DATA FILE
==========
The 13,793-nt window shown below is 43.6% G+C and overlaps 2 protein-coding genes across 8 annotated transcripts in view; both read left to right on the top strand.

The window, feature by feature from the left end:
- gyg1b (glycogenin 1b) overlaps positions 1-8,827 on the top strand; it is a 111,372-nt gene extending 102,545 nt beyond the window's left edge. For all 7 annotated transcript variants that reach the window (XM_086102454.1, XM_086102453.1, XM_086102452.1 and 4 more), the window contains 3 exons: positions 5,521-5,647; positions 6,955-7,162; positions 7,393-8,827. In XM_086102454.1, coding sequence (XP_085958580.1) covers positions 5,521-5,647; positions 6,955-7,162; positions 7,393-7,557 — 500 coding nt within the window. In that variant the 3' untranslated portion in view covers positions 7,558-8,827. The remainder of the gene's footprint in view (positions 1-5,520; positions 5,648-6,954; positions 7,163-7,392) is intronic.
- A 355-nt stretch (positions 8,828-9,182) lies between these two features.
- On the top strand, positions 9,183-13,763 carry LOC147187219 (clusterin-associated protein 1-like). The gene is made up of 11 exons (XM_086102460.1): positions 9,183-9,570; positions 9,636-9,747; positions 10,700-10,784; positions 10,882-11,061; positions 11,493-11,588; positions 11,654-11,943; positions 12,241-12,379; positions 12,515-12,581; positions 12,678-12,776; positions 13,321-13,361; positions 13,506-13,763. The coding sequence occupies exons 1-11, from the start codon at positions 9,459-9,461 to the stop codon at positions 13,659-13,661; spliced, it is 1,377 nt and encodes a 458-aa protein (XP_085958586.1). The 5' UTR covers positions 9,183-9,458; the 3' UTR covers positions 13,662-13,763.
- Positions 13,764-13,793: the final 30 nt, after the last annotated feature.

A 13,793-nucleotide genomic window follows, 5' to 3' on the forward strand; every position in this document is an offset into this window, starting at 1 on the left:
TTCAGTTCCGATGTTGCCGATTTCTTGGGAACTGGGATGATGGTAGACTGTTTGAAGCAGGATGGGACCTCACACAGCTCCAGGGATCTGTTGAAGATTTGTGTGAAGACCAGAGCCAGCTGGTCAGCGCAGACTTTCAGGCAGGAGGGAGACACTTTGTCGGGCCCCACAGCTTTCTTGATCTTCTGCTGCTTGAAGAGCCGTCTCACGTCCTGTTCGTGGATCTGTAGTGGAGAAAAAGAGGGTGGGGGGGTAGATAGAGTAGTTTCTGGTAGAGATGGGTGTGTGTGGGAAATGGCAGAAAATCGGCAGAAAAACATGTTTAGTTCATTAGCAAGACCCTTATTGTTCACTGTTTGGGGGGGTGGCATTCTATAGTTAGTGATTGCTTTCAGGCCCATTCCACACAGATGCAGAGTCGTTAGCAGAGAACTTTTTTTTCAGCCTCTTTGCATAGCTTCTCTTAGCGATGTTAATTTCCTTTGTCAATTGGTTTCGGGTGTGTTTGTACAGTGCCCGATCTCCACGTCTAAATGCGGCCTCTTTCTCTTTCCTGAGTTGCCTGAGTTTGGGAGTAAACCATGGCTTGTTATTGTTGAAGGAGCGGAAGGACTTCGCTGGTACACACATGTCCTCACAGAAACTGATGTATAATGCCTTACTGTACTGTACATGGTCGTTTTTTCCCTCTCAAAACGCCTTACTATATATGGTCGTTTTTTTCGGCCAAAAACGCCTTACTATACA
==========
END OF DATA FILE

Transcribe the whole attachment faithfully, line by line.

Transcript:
The 13,793-nt window shown below is 43.6% G+C and overlaps 2 protein-coding genes across 8 annotated transcripts in view; both read left to right on the top strand.

The window, feature by feature from the left end:
- gyg1b (glycogenin 1b) overlaps positions 1-8,827 on the top strand; it is a 111,372-nt gene extending 102,545 nt beyond the window's left edge. For all 7 annotated transcript variants that reach the window (XM_086102454.1, XM_086102453.1, XM_086102452.1 and 4 more), the window contains 3 exons: positions 5,521-5,647; positions 6,955-7,162; positions 7,393-8,827. In XM_086102454.1, coding sequence (XP_085958580.1) covers positions 5,521-5,647; positions 6,955-7,162; positions 7,393-7,557 — 500 coding nt within the window. In that variant the 3' untranslated portion in view covers positions 7,558-8,827. The remainder of the gene's footprint in view (positions 1-5,520; positions 5,648-6,954; positions 7,163-7,392) is intronic.
- A 355-nt stretch (positions 8,828-9,182) lies between these two features.
- On the top strand, positions 9,183-13,763 carry LOC147187219 (clusterin-associated protein 1-like). The gene is made up of 11 exons (XM_086102460.1): positions 9,183-9,570; positions 9,636-9,747; positions 10,700-10,784; positions 10,882-11,061; positions 11,493-11,588; positions 11,654-11,943; positions 12,241-12,379; positions 12,515-12,581; positions 12,678-12,776; positions 13,321-13,361; positions 13,506-13,763. The coding sequence occupies exons 1-11, from the start codon at positions 9,459-9,461 to the stop codon at positions 13,659-13,661; spliced, it is 1,377 nt and encodes a 458-aa protein (XP_085958586.1). The 5' UTR covers positions 9,183-9,458; the 3' UTR covers positions 13,662-13,763.
- Positions 13,764-13,793: the final 30 nt, after the last annotated feature.

A 13,793-nucleotide genomic window follows, 5' to 3' on the forward strand; every position in this document is an offset into this window, starting at 1 on the left:
TTCAGTTCCGATGTTGCCGATTTCTTGGGAACTGGGATGATGGTAGACTGTTTGAAGCAGGATGGGACCTCACACAGCTCCAGGGATCTGTTGAAGATTTGTGTGAAGACCAGAGCCAGCTGGTCAGCGCAGACTTTCAGGCAGGAGGGAGACACTTTGTCGGGCCCCACAGCTTTCTTGATCTTCTGCTGCTTGAAGAGCCGTCTCACGTCCTGTTCGTGGATCTGTAGTGGAGAAAAAGAGGGTGGGGGGGTAGATAGAGTAGTTTCTGGTAGAGATGGGTGTGTGTGGGAAATGGCAGAAAATCGGCAGAAAAACATGTTTAGTTCATTAGCAAGACCCTTATTGTTCACTGTTTGGGGGGGTGGCATTCTATAGTTAGTGATTGCTTTCAGGCCCATTCCACACAGATGCAGAGTCGTTAGCAGAGAACTTTTTTTTCAGCCTCTTTGCATAGCTTCTCTTAGCGATGTTAATTTCCTTTGTCAATTGGTTTCGGGTGTGTTTGTACAGTGCCCGATCTCCACGTCTAAATGCGGCCTCTTTCTCTTTCCTGAGTTGCCTGAGTTTGGGAGTAAACCATGGCTTGTTATTGTTGAAGGAGCGGAAGGACTTCGCTGGTACACACATGTCCTCACAGAAACTGATGTATAATGCCTTACTGTACTGTACATGGTCGTTTTTTCCCTCTCAAAACGCCTTACTATATATGGTCGTTTTTTTCGGCCAAAAACGCCTTACTATACA